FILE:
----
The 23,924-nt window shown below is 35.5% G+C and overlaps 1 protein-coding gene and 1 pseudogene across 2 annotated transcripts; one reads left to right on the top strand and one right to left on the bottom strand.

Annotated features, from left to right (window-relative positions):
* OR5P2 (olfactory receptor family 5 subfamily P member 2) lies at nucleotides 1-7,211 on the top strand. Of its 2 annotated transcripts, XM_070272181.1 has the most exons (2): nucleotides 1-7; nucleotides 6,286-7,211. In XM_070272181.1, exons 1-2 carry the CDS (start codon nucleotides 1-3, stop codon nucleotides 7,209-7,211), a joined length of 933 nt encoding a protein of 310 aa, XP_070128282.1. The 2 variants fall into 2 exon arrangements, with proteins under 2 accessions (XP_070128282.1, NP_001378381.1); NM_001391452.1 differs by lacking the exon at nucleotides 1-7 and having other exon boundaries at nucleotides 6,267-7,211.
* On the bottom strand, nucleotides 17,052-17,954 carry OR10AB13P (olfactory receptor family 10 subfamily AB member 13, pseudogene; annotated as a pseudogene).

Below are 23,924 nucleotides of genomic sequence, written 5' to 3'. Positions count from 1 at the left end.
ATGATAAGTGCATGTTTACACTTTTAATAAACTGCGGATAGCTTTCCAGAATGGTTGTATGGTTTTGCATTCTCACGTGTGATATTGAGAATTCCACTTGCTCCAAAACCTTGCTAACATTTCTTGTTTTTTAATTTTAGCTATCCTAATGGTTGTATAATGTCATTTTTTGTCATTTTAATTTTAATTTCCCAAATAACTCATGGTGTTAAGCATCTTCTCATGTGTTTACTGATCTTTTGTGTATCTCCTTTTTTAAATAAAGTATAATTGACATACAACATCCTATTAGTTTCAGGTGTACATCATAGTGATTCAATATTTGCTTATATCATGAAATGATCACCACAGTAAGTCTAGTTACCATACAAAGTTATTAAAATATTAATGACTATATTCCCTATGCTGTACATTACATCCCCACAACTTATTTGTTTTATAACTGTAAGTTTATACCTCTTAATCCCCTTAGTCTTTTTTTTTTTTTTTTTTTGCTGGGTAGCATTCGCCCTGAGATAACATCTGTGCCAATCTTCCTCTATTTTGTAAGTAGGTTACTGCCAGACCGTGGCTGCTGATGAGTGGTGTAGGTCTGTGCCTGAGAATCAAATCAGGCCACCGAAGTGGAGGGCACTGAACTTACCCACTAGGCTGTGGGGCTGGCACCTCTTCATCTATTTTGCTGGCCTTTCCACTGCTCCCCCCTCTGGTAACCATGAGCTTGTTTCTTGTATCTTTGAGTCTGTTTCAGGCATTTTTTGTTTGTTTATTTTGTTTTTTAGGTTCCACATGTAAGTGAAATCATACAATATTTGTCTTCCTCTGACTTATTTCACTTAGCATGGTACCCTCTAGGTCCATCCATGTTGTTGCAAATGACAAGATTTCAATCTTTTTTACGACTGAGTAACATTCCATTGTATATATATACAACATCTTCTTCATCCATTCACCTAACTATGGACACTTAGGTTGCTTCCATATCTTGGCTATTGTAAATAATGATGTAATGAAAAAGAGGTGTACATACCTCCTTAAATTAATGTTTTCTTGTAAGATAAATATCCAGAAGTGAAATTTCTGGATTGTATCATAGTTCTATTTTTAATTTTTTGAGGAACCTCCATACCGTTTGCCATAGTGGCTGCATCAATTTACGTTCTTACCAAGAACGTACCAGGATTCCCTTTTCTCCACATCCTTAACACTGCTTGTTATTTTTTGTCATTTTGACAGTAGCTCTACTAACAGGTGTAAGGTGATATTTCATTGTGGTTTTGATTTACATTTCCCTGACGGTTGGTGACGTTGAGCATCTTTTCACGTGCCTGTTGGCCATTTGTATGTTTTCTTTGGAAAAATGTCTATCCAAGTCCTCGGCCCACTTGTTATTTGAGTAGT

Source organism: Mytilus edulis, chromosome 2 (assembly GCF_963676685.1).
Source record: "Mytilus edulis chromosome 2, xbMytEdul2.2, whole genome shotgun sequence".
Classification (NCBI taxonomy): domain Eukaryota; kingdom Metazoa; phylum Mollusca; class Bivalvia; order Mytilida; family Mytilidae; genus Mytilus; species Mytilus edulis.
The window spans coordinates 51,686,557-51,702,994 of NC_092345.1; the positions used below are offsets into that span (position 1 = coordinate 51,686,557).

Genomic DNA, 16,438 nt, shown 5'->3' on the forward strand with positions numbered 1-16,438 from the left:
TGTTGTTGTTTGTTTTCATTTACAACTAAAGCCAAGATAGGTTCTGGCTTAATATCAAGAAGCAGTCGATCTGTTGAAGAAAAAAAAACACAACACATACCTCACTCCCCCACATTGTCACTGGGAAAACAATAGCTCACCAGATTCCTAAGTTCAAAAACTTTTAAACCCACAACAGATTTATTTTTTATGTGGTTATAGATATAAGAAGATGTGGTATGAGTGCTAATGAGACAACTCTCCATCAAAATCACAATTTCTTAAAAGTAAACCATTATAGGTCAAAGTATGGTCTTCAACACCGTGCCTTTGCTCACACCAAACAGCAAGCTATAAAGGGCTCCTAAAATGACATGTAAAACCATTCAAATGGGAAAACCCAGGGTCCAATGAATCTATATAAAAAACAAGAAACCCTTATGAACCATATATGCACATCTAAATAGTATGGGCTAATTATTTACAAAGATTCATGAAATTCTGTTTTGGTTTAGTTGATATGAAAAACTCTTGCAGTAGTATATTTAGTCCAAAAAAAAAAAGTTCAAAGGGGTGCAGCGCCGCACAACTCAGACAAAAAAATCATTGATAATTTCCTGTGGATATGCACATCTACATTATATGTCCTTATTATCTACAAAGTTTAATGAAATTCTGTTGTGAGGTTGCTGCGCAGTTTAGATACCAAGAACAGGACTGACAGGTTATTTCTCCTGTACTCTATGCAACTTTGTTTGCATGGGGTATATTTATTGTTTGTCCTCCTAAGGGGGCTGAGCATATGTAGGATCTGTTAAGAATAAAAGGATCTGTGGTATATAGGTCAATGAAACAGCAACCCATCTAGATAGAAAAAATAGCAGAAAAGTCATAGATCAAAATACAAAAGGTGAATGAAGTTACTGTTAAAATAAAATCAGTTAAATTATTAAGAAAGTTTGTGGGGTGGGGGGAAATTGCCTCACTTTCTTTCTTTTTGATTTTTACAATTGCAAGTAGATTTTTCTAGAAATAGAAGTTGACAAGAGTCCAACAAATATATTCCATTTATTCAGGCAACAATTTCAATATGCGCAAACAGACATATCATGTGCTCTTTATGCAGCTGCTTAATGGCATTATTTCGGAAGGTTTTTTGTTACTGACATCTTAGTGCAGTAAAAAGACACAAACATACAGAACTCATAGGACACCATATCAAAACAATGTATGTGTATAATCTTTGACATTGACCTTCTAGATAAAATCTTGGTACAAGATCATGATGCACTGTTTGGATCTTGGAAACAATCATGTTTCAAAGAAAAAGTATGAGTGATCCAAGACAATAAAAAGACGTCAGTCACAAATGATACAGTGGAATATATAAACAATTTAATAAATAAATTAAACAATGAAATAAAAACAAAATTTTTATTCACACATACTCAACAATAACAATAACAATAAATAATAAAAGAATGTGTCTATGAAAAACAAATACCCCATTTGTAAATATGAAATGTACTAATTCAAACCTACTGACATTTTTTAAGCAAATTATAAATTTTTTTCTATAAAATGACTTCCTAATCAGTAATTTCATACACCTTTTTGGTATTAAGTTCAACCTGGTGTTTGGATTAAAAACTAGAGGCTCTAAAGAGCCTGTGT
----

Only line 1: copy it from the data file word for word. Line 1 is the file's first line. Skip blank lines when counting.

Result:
The 23,924-nt window shown below is 35.5% G+C and overlaps 1 protein-coding gene and 1 pseudogene across 2 annotated transcripts; one reads left to right on the top strand and one right to left on the bottom strand.